The ALRC's key recommendation involves the establishment of
two tiers of public inquiry. Royal Commissions would continue as
the highest form of inquiry, to look into matters of substantial
public importance. In addition, there would be introduced a second
tier of inquiry, to be called "Official Inquiries",
established by Ministers to look into matters of lesser public
importance. The amended Royal Commissions Act would be renamed the
InquiriesAct, to reflect the (new) multi-layered nature of
Specific recommendations were made to distinguish between the
two tiers of inquiry, while ensuring that each tier has the
necessary means to conduct investigations, without unnecessarily
infringing on the rights of a person affected by the inquiry
For example, Royal Commissions, as the highest form of inquiry,
would still be able to abrogate the privilege against
self-incrimination and would be able to apply for a warrant for
search and seizure. Official Inquiries - which the ALRC envisages
will need less intrusive investigative powers - may not. Royal
Commissions would also be able to abrogate client legal privilege
if stipulated in the Letters Patent. Official Inquiries could
Currently, there is no statutory requirement for the tabling in
the Parliament of Royal Commission reports. The ALRC recommends
that the current practice of Governments tabling reports be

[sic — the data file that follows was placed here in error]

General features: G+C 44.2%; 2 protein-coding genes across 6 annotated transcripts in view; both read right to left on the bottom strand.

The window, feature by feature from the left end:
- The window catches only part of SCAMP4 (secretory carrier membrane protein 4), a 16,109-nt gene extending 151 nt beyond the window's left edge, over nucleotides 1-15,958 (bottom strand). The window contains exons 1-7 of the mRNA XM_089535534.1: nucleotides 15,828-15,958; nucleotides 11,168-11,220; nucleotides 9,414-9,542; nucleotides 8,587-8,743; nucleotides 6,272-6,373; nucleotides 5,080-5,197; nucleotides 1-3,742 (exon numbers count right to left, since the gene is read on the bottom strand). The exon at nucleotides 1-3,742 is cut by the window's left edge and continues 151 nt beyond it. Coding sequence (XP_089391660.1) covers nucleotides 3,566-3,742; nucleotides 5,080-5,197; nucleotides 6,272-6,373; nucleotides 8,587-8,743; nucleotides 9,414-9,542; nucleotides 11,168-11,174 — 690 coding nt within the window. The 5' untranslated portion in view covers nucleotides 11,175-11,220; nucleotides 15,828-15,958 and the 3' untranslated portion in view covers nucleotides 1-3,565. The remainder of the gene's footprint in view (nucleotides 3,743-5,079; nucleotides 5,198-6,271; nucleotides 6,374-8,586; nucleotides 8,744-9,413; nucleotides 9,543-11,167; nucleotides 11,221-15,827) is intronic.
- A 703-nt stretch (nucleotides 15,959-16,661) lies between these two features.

formalised by a statutory requirement in the Inquiries Act. That
requirement would apply to both forms of inquiry. If for any reason
a report was not to be tabled, the Government would have to publish
a statement of reasons as to why that was the case.
Another key recommendation is the development of an Inquiries
Handbook, aimed at preserving institutional knowledge gained from
previous inquiries. That Handbook would contain information on a
range of topics, including the establishment and administration of
inquiries, records management, and the use and protection of
national security information by inquiries.
An underlying focus of the ALRC's review was the escalating
costs of Royal Commissions and inquiries in recent years, and the
difficulty in accessing accurate information about those costs. The
ALRC consequently recommends that the Inquiries Act require the
Government to publish summary information about the costs of
individual inquiries, within a reasonable time of their
The ALRC's report and recommendations also address a range
of other matters, including the use and protection of national
security information by inquiries, and inquiries affecting
The Government is now considering the issues raised in the
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guide to the subject matter. Specialist advice should be sought
about your specific circumstances.
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